Katie Meyer’s life ends in tragedy, but was it preventable?


Jayden Barfuss, Staff Writer

On December 8th, 2019 Katie Meyer seemed like the happiest person on the planet after leading her Stanford Cardinals to the national championship. That day the smile was so big on her face that you would never have guessed 3 years later we would be saying goodbye. 

On March 1st, 2022 Katie Meyer, Senior Goalkeeper, for the Stanford Cardinals was found unresponsive in her dorm room, and later that day it was later reported that Katie was pronounced dead by suicide.

Meyers was dealing with a reported disciplinary action, and that is being reported as one of the reasons for her suicide.

College athletes are tough people physically mentally and emotionally. They are taught to believe in not having ups and downs and not having bad days like the rest of us.

What is staggering is that we are so blinded to see the pressure and how much stress is on college athletes. For example, former USC volleyball player Victoria Garrick said recently in a TED Talk that not everything is what is seemed on the inside of college athletes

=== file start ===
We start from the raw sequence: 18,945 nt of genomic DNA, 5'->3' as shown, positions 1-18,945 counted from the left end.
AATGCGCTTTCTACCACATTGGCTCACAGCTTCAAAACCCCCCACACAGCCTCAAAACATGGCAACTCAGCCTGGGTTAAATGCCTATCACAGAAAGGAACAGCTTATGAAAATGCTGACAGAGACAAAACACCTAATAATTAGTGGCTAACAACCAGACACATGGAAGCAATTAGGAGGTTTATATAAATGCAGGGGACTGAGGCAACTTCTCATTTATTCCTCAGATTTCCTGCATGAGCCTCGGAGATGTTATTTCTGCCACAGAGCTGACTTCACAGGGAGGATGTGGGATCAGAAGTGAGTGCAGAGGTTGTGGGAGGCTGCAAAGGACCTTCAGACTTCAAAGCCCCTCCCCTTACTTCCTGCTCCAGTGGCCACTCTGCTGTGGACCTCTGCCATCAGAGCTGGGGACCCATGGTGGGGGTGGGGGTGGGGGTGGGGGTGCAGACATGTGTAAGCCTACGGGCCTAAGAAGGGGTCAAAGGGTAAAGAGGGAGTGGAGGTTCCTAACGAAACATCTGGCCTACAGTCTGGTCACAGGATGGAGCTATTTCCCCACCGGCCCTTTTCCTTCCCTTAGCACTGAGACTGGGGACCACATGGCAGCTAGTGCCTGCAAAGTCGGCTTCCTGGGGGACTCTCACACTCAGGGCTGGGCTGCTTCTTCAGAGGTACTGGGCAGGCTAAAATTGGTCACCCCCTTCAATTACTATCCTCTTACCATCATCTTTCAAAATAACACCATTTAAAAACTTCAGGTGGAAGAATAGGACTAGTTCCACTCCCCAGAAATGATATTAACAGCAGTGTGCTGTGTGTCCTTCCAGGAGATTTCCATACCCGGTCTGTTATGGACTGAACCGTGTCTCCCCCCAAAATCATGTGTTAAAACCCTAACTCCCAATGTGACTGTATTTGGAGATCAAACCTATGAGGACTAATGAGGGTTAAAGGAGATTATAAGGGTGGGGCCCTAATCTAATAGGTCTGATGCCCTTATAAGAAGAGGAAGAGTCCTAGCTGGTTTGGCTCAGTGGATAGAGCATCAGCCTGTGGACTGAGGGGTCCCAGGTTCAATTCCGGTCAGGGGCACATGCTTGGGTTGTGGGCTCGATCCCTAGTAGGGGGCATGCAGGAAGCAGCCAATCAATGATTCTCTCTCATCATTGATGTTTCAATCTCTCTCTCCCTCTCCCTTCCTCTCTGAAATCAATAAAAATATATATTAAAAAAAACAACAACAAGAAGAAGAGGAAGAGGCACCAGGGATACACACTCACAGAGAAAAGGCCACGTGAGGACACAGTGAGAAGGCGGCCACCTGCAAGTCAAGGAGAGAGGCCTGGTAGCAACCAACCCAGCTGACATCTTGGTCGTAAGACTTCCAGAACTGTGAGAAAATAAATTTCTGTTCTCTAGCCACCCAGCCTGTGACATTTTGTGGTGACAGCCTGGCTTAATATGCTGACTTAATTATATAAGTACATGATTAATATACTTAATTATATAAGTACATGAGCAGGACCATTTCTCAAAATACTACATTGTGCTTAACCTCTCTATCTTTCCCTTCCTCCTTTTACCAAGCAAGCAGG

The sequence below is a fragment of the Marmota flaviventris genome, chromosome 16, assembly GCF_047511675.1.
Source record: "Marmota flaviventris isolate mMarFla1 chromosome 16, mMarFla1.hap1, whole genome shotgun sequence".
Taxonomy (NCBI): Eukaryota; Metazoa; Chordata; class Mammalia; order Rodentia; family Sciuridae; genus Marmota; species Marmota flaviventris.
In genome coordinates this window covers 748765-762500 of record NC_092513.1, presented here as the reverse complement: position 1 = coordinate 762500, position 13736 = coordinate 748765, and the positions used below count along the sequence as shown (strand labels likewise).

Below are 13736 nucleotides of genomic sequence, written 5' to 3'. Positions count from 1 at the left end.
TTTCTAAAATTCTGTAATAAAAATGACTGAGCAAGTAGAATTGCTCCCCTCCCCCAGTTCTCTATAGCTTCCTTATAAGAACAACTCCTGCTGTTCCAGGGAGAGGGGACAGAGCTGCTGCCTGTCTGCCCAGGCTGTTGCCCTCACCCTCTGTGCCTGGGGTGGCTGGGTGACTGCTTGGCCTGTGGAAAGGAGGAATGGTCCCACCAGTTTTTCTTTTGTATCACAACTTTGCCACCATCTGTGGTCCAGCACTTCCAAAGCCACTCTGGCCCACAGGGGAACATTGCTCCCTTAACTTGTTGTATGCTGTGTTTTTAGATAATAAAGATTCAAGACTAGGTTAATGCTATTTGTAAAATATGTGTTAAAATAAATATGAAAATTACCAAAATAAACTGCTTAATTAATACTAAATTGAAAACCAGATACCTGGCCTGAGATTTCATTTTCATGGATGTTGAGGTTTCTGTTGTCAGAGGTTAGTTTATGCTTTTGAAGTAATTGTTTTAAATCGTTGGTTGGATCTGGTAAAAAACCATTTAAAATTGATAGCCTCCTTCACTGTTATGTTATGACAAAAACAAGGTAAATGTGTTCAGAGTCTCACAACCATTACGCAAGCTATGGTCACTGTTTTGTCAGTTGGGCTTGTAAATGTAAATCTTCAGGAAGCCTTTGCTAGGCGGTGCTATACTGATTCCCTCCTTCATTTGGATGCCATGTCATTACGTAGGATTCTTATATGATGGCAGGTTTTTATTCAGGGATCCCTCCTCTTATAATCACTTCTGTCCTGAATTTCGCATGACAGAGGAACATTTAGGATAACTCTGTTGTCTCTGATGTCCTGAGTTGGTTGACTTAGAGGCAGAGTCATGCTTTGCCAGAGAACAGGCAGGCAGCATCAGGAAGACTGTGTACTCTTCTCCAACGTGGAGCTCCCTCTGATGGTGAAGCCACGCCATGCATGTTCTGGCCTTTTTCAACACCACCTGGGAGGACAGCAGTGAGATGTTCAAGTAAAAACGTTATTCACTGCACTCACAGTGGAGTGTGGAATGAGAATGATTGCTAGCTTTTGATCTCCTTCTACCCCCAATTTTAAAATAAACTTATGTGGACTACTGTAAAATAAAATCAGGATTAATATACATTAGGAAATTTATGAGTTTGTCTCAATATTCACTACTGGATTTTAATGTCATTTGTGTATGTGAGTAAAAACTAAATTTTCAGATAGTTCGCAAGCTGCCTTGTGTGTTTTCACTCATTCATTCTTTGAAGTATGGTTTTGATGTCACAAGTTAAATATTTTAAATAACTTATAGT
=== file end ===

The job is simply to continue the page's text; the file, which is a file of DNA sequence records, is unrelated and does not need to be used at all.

Garris stated, “I remember during water breaks I would run to the bathroom and just sob because I wanted the day to stop.” She would do anything for a break.

She goes on to say “ I remember a few times that I was biking and I thought, you know if this car accidentally hit me, that would stop my week, that would give me the break I so badly needed.”

What is even more staggering is the number of college athletes who go through a mental illness. Victoria Garrick created a survey of college athletes, and 69% of the surveyed athletes go through some sort of mental illness, and only 10% of them seek help.

College soccer player Kylee Bennett thinks time is the hardest part of being a college athlete. Bennett says “time just the sport takes a lot of time and just trying to balance everything”. 

Katie Meyer was an amazing young talented woman whose life ended too soon, and we as a society have to be better at asking the right questions and making people feel loved. We as a society expect perfection from student-athletes, yet we should care about them more as a person not just as an athlete.  

Photo Credit: The New York Post